I don’t know what I can do to improve my reading, because it was not the texts that I found difficult, but the questions. I am sure I would find them as difficult if they were in English! (And I wouldn’t be surprised if native speakers of Japanese said that the reading section of the JLPT N1 was difficult…) Maybe I should buy the Shin Kanzen textbook for reading and study with it?


Here again, no shortcut: I must listen to more Japanese! I feel very motivated to take on the challenge and try to improve my listening level before December. I don’t think that the dialogues use words that I don’t know, I think that the problem is that I just don’t recognise the words that I am supposed to know. Practice is key!

This is it for my JLPT report! I don’t know if I will pass, but I am confident that I will be able to pass in December if I study accordingly until then!

I will be away for two weeks, and I will be back to studying Japanese on Monday 22th! (And I will certainly post a book review in the meanwhile!)

Book Review: 『ガーディアン』by Gaku YAKUMARU

About the book

Title: 『ガーディアン』
Author: Gaku YAKUMARU 薬丸岳
Published by 講談社

Gaku YAKUMARU is a popular author of mystery novels and thrillers. Recently, one of his novel has been a huge best-seller in Korea (where I live). The novel is 『誓約』 , and I have read and liked it. When I was in Japan for a short trip earlier this year, I saw that Gaku YAKUMARU had released a new mystery novel, 『ガーディアン』whose topic and setting was very appealing to me.


The story takes place at a middle school, and while the topic of the novel is school bullying, there surprisingly seems to be very little bullying problems in this establishment. We follow several students and professors, in particular professor AKIBA, as the school year progresses and secrets get revealed.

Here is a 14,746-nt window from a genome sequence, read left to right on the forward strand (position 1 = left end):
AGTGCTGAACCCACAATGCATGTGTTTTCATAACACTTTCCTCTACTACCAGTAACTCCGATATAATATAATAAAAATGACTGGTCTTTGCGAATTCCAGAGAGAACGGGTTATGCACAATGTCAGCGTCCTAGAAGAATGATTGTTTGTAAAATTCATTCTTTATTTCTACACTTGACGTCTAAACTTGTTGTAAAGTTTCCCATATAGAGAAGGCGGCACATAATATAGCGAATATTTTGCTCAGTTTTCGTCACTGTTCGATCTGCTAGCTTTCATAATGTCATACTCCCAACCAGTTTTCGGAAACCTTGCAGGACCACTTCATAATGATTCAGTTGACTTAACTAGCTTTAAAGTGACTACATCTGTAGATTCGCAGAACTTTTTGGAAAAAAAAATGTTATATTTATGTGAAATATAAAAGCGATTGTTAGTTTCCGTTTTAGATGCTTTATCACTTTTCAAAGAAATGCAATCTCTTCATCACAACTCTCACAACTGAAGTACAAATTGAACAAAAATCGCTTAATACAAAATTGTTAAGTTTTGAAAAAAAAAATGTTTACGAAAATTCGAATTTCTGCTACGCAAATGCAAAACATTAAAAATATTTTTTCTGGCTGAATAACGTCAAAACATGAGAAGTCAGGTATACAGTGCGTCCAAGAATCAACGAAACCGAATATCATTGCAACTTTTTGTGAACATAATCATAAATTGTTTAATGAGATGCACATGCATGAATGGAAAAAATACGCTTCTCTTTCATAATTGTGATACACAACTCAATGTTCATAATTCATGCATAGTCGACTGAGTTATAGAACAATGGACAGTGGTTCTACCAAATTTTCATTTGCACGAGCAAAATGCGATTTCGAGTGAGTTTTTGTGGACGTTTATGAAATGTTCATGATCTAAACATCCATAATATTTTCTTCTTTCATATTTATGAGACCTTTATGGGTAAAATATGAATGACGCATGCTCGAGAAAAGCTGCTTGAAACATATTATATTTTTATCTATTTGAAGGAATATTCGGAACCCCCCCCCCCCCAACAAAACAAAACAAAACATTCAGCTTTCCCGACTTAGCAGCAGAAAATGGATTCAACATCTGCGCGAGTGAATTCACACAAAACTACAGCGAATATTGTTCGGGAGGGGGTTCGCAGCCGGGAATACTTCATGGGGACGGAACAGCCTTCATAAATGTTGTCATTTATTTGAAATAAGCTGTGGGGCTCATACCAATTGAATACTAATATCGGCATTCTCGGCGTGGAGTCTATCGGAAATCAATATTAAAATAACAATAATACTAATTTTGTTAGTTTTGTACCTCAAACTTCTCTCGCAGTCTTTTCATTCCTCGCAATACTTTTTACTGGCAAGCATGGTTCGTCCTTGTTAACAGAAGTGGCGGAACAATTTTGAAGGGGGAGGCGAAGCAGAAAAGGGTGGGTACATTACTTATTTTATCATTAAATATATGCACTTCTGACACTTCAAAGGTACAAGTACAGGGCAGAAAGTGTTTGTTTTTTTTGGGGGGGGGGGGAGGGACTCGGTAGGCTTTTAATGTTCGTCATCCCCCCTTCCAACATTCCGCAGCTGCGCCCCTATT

『ガーディアン』 is a great school mystery novel. I loved reading it, it was easy to feel involved in the story of each characters, and it was easy to read in Japanese.

I am interested in the topic of school bullying in Japan, and I think that novels are a good way to try to understand this social issue. 『ガーディアン』has an interesting way of tackling this topic and leaves some questions open as to what is right and wrong. I also liked the end very much.

Apart from the social issue it tackles, 『ガーディアン』is also a good mystery novel. I often took my book to read 20 pages (it was my daily goal) and ended up reading 50 or more (it does not sound much, but it is when you read in a foreign language!).

As for the language level, I found this novel easy to read: there are a lot of dialogues, and I found no difficult part or description. However, there are a lot of characters (both students and professors), so I highly recommend to make a list. While it is not essential to understand the story, it is best to know in which class and year a student is, as well as who their main professor and friends are, so here again you should take notes while reading.

This is the second novel I read by Gaku YAKUMARU, and I liked 『ガーディアン』much more than the other, 『誓約』(review). 『誓約』 had maybe more suspense to it, but I find the story of 『ガーディアン』more interesting and the plot more credible, so I would recommend this one over 『誓約』 . In any case, Gaku YAKUMARU is becoming one of my favourite authors of mystery novels!